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Chapter 6: The Scars of ISIS

Jalawla, Iraq. April 8.

Manar pointed with one hand as he drove with the other. "See, up there, the house up on the hill? That's how ISIS controlled the whole town. There were snipers in the windows that covered all directions." He circled around and turned down, heading for an underpass. "They had IV fluids for food and diapers so they never had to leave their posts. They didn't sleep." There was a moment of silence as I reflected and he remembered. "You can see in their strategy how cruel they were" he said at last. I nodded and remained silent.

We came down to the main street in Jalawla town. "All the buildings you see here have been built the last five years. The whole town was destroyed. First they bombed it before capture. Then, when they were about to be defeated by the army, they burned what was left." Manar spoke matter-of-factly, not as if he was indifferent to the events, more like this was only a piece of the violence he has been through. Perhaps because it was.

Iraq has seen one bloody tragedy after another through modern history. Internal massacres and international wars were plentiful during the regime of Saddam Hussein, some of which include the Halabja bombing with chemical weapons, the Kuwait War and the Gulf War. After the invasion of United States and its allies in 2003, the country has been plagued by civil wars and high terrorist activity. The dark picture most foreigners have of Iraq is understandable, yet very narrow in scope. Perhaps more importantly, it is outdated. Manar called the current phase "the golden age of Iraq" and most Iraqis I have met have expressed similar optimism. The last open conflict finished in 2017 which might seem recent, but a lot happens during seven years, and this time most of it has been positive for the people, locals and foreigners. People are happy to live in a time of peace, but it is hard to look to the future.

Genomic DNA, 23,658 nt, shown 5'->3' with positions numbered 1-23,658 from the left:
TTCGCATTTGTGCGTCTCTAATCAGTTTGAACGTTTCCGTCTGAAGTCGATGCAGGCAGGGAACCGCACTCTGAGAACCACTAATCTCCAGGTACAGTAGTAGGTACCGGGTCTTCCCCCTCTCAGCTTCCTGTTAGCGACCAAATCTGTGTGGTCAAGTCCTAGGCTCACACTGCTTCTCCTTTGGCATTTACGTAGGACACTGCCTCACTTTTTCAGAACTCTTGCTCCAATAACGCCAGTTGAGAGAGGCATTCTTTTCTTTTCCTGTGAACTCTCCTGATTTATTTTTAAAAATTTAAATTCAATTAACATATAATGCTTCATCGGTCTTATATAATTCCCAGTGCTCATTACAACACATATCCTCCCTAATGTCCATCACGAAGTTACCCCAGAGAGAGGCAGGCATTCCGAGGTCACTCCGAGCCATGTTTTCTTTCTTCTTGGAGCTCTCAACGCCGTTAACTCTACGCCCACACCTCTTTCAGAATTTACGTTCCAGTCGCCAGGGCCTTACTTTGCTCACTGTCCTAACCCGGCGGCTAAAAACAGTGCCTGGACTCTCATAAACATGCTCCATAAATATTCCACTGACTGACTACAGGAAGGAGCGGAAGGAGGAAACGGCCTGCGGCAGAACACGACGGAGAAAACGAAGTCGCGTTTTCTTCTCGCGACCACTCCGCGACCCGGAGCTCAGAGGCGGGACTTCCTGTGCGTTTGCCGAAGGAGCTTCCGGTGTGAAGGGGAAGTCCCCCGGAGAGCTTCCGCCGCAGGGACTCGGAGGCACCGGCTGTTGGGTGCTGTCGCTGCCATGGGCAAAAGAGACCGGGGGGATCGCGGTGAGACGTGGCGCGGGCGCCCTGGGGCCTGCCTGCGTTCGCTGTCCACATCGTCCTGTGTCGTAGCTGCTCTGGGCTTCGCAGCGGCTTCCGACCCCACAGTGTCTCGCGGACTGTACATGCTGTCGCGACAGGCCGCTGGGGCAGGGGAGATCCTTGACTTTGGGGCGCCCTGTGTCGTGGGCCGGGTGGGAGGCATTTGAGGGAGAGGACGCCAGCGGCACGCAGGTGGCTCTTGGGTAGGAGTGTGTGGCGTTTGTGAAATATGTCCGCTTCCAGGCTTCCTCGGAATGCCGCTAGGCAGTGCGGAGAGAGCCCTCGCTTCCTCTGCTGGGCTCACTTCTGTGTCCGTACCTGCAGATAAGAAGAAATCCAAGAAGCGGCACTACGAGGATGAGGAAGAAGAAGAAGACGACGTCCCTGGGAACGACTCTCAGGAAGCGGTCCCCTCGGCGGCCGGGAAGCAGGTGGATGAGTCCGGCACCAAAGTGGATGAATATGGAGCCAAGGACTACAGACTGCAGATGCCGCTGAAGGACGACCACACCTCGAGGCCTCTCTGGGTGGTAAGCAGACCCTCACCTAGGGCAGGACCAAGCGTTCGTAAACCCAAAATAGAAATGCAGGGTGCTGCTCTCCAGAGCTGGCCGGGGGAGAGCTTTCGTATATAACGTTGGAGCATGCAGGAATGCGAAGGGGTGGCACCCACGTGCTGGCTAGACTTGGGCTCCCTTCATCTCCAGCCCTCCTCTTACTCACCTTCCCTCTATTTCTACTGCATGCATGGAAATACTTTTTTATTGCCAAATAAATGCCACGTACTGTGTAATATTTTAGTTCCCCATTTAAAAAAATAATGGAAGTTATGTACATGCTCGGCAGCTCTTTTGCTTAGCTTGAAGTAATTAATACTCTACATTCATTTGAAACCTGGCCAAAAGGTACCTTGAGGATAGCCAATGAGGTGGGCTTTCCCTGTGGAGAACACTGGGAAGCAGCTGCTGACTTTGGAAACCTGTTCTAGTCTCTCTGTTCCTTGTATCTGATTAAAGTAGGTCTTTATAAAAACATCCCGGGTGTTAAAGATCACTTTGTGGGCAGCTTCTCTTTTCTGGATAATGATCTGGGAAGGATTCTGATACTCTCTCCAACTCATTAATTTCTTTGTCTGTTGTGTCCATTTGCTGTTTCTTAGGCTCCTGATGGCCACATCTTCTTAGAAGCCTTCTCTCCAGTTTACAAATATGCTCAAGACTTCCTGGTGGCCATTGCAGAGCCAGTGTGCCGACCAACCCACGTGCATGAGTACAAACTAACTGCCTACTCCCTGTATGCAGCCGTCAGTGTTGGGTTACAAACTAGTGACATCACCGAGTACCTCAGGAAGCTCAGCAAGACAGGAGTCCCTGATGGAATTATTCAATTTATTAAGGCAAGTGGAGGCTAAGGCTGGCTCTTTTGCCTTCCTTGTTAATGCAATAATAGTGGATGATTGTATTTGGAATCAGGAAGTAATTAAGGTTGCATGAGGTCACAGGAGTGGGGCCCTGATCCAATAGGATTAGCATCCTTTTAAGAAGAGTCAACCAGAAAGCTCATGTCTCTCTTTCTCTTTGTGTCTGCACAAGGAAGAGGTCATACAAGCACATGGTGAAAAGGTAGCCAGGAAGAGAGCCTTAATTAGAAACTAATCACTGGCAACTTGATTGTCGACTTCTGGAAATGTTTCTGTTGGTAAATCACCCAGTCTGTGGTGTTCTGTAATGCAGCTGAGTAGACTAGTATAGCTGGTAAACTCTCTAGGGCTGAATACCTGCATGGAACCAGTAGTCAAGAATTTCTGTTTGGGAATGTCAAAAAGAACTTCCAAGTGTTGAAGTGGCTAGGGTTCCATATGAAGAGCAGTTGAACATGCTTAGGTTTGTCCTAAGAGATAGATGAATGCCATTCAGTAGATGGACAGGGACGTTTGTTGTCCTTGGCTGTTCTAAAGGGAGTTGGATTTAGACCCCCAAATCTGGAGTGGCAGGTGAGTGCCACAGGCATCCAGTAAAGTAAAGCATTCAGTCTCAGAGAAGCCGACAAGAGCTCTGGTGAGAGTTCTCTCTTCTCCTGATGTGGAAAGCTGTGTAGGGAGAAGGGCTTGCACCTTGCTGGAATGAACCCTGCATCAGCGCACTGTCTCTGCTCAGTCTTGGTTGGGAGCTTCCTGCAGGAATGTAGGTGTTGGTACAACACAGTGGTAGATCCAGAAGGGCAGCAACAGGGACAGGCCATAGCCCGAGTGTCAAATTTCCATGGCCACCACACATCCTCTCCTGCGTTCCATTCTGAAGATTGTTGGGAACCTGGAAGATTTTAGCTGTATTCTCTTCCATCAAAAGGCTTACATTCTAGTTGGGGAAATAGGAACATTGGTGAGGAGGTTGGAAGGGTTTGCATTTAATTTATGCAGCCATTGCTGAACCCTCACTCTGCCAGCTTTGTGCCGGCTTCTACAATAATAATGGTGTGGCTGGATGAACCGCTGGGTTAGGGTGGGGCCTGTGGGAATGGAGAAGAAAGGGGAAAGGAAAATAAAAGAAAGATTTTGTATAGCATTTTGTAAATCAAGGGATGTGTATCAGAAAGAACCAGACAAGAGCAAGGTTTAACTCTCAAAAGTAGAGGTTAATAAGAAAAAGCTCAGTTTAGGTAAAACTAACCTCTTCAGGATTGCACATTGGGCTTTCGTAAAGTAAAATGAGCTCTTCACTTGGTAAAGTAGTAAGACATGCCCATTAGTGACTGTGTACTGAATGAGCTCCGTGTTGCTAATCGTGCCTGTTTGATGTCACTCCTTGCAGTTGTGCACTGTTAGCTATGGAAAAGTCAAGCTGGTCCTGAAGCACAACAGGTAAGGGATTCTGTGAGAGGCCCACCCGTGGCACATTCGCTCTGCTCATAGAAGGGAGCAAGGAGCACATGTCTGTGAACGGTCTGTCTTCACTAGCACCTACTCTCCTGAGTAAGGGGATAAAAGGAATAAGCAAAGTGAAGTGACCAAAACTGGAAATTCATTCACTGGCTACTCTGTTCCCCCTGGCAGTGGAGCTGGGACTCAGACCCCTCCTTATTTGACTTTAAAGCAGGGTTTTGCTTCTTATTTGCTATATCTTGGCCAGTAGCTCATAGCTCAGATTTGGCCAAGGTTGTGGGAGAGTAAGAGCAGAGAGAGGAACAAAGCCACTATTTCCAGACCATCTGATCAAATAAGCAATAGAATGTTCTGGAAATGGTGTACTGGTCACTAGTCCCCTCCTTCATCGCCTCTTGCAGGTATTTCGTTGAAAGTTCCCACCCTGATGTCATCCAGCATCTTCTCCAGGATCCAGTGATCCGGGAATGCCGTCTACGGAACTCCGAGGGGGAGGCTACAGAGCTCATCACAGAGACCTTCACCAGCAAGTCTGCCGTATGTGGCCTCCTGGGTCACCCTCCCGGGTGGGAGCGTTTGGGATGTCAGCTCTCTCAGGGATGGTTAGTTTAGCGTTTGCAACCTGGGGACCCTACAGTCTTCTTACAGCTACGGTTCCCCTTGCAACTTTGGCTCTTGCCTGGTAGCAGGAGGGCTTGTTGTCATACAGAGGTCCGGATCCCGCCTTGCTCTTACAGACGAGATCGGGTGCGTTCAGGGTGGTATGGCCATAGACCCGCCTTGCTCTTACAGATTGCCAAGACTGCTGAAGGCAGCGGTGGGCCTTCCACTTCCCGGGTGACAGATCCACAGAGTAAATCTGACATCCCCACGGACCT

"We still cannot think of long-term security. The trauma is too near. We are just glad to be safe."

It surprises no one that it is hard for Manar, his family and his townsfolk to trust the safety of the roads or the words of the military enforcement. Trauma buries fear deep in our subconscious. ISIS claimed to be the liberators of the Sunnis against the pro-Shia government, but there was no liberation, only annihilation in the most inhumane ways imaginable. The people were burned, as were their homes. They have rebuilt lives and properties, but the scars are visible and run deep. They need healing, and time, and I can only pray they will have it. Insha'Allah.

At the same time, I am happy that I did not act on the fears of the locals when I chose my route. If I would have, I would not have come to Jalawla and learned of its place in the war. I would not have met Manar, heard his stories or met his family. I would not have slept in a house that was burned by ISIS. My journey would have been lesser for it, of that I am sure.

If you have followed the story so far, you know I like to quote. To weave together facts with fantasy, practicality with poetry, doing and dreaming for events to gain greater depth and meaning. As I reflect on the paths taken, where they lead and where they did not, I find it fitting to use Robert Frost and the ending words of one of my favourite poems "The road not taken".

I shall be telling this with a sigh

Somewhere ages and ages hence:

Two roads diverged in a wood, and I—

I took the one less traveled by,

And that has made all the difference.


Apr 21

I am very happy to have met you and to be your partner in the domino game in Mosul I hope to see you again

Pelle Duveblad
Pelle Duveblad
Apr 21
Replying to

Me too! And you will <3

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